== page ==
Built environment issues are of considerable importance in long-term care settings where older residents live in close quarters and often have high levels of impairment and chronic illness, all of which can lead to a greater infection rates and mortality.
      • Barnett M.L.
      • Grabowski D.C.
      Nursing homes are ground zero for COVID-19 pandemic.
      • Dosa D.
      • Jump R.L.P.
      • LaPlante K.
      • Gravenstein S.
      Long-term care facilities and the coronavirus epidemic: Practical guidelines for a population at highest risk.
      • D'Adamo H.
      • Yoshikawa T.
      • Ouslander J.G.
      Coronavirus disease 2019 in geriatrics and long-term care: The ABCDs of COVID-19.
      In addition to physical health issues, the built environment of long-term care exacerbates psychosocial and mental health challenges of COVID-19 as a result of quarantine, constrained social interaction, restricted visits from family and friends, the cancellation of shared activities, or the wearing of personal protective equipment by staff.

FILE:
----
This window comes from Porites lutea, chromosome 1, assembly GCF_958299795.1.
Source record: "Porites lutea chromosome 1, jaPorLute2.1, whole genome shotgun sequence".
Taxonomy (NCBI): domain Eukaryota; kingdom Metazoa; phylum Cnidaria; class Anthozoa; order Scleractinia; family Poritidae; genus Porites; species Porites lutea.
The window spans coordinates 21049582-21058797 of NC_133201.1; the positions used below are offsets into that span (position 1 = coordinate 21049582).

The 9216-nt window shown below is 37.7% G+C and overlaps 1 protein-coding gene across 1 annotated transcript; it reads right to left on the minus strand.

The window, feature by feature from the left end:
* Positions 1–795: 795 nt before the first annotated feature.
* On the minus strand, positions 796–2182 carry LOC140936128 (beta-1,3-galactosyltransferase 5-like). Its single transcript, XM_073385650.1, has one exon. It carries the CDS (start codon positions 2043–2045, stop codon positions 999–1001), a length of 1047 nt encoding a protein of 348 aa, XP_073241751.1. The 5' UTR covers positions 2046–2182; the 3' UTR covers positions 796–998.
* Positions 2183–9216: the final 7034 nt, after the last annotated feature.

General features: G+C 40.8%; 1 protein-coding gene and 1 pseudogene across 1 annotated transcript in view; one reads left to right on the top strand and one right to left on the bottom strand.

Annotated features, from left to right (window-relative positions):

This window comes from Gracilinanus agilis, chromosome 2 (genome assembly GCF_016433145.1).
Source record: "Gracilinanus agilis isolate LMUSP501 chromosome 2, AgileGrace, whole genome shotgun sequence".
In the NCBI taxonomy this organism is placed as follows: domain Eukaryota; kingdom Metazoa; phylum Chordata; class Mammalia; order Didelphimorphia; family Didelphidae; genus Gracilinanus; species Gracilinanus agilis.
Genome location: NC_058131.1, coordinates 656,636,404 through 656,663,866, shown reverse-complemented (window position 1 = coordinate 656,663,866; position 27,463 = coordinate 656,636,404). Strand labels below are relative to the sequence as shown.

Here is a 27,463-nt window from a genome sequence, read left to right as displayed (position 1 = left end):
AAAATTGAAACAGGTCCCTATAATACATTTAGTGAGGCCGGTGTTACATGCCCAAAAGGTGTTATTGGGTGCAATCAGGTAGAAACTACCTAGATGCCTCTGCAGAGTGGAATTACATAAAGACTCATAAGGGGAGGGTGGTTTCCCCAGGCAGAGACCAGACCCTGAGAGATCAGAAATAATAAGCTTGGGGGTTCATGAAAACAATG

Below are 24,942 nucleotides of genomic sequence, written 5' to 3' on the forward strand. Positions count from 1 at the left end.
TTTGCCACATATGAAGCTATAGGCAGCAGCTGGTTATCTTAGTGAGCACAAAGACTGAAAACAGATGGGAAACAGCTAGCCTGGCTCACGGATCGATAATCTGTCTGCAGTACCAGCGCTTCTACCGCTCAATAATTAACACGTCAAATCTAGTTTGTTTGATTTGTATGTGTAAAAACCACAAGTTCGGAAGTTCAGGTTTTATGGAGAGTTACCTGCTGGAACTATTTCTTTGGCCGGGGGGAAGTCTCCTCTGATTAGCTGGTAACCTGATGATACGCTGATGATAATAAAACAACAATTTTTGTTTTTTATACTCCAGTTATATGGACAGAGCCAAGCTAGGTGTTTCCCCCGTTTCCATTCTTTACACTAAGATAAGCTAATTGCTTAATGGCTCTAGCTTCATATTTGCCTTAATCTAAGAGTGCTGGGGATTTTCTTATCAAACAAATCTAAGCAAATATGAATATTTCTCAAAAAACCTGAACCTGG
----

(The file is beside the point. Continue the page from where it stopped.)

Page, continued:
World Health Organization
      Mental health and psychosocial considerations during the COVID-19 outbreak 2020.
      ,
      World Health Organization
      Infection prevention and control guidance for long-term care facilities in the context of COVID-19: Interim guidance, 21 March 2020.
      These interventions are particularly difficult for people with a cognitive impairment or a person that walks with purpose, formerly termed “wandering.”
      • Fallon A.
      • Dukelow T.